El Cuartelejo - Atlas Obscura

El Cuartelejo

Scott City, Kansas

The ruins of the northernmost pueblo in the Americas tell the story of a mixing of native cultures. 


Contrary to some beliefs, Native history and culture cannot be reduced to a reaction to first contact. Nations would intermingle, migrate, share cultural practices, and fight with each other and with the European settlers. At the ruins of El Cuartelejo, the northeasternmost pueblo in what is now the United States, is an important touchstone that linked southwest and plains cultures.

In the 1600s, the area of Kansas near what is now Scott City was home to a band of Apache people who had lived in the area since at least the 1400s. Meanwhile, in the Southwest, colonized Pueblan people were rebelling against the harsh conditions imposed by Spanish rulers in present-day New Mexico. Pressed into servitude and stripped of their traditions, some Pueblans would run away to “El Cuartelejo,” the “far away room.”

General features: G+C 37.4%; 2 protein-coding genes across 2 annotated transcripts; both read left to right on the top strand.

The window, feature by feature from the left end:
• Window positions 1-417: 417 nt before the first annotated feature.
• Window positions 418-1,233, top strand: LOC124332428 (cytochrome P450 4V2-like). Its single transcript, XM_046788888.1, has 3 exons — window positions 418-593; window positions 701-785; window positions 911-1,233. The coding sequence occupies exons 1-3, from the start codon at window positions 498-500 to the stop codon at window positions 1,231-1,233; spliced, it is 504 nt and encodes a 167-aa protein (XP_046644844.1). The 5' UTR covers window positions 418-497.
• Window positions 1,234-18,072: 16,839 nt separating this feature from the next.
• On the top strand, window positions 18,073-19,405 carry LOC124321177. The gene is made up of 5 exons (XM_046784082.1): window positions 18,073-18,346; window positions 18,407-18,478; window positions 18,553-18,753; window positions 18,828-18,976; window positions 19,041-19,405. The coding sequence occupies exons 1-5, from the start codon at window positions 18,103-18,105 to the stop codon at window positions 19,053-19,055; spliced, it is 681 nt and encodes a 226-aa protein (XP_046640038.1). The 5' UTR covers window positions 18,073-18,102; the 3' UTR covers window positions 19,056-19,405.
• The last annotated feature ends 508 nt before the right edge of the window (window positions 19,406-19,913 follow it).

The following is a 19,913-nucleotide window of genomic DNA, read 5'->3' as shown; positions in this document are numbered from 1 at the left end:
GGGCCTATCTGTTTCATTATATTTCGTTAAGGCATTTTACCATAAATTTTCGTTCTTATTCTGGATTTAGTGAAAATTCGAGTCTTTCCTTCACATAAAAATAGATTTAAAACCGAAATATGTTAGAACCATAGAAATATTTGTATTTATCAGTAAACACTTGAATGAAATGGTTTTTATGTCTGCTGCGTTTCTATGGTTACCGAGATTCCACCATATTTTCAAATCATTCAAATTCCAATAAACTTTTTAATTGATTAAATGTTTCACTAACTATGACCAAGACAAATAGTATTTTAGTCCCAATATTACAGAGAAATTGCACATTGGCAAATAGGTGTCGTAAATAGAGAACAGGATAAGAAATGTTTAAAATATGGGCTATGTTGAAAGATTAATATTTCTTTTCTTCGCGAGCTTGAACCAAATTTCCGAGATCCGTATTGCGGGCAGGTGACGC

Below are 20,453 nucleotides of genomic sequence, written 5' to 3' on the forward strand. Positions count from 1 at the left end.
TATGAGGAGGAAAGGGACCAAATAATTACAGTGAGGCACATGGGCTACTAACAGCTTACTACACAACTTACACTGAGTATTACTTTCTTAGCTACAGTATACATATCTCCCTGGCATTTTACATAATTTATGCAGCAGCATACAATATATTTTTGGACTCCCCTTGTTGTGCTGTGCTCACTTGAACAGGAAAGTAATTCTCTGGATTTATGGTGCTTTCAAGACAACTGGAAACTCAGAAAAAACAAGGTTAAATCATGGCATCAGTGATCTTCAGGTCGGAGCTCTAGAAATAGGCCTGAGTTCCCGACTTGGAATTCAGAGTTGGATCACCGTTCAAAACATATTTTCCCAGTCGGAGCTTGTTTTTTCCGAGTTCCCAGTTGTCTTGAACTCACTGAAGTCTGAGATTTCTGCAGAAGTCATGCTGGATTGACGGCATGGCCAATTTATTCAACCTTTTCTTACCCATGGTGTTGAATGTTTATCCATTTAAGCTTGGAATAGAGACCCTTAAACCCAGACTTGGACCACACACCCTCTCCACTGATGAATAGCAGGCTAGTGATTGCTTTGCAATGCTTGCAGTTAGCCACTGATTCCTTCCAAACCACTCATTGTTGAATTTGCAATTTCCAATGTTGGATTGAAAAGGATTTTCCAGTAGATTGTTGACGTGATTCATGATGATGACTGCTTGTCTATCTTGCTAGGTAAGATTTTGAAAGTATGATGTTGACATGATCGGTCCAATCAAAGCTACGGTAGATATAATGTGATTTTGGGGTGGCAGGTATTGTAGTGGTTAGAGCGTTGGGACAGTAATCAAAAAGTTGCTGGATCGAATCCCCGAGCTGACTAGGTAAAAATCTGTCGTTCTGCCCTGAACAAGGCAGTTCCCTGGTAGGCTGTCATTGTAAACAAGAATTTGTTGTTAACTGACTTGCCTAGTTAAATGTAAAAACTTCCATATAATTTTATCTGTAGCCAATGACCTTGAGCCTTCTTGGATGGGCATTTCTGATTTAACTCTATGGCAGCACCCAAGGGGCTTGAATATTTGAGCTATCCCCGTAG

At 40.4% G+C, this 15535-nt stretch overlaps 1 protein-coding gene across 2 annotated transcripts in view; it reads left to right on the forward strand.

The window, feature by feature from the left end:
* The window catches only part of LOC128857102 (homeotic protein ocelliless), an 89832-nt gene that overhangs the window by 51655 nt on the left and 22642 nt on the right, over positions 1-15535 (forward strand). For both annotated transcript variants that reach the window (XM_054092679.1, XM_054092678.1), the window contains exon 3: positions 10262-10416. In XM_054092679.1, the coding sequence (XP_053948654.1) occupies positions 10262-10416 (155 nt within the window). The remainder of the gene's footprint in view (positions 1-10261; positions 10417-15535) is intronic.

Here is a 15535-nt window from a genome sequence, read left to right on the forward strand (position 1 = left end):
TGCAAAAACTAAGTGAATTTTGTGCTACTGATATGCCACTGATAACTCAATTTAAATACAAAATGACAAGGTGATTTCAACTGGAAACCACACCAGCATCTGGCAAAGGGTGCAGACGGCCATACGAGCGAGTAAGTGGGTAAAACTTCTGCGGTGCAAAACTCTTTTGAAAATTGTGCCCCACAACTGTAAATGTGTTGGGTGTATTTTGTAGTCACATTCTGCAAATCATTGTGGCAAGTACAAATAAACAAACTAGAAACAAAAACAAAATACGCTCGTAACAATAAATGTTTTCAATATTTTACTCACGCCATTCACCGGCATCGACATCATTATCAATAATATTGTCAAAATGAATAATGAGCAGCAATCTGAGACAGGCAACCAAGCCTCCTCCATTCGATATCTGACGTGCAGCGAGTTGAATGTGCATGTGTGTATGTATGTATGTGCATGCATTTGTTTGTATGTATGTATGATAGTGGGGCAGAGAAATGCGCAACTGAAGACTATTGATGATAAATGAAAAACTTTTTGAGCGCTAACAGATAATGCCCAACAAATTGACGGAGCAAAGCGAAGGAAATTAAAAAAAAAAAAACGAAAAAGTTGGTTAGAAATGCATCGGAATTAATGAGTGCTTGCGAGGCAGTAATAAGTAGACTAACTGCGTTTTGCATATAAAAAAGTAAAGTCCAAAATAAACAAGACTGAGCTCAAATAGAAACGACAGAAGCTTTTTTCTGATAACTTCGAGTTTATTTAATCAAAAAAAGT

In 1640, a group of Taos Pueblans rose up against the Taos mission, killed the mission priest, and escaped. They met and lived among the Apaches, and built a homestead, including a seven-room pueblo using adobe and stones from the surrounding hills. For over 50 years, it stood as a home and trading post, as the Pueblo and Apache would be joined by Picuris and Tewa Puebloans.

The Spanish led several expeditions to capture the Pueblo escapees and force their return. The most famous was led by Juan de Ulibarrí in 1706. By this time, the Cuartelejo people were claiming mistreatment by the Apache, and were under threat from Comanche, Ute, and Wichita nations. The Picuris willingly returned to New Mexico under guarantee of safety. The Cuartelejo Apache remained, but were driven out by Comanche raids in the 1730s. El Cuartelejo was briefly occupied by French traders, but would soon be abandoned and destroyed.

In 1899, El Cuartelejo was rediscovered when homesteaders Herbert and Eliza Steele called in archeologists after finding mounds in the area. Further excavations found more artifacts, but degraded the site, and in 1970, the pueblo was partially reconstructed in the style of the original landmark. Today, El Cuartelejo is a National Historic Landmark and part of Lake Scott State Park.

Know Before You Go

Historic Lake Scott State Park is open to the public. Those interested in learning more about the history of the area can visit the nearby El Quartelejo Museum in Scott City.

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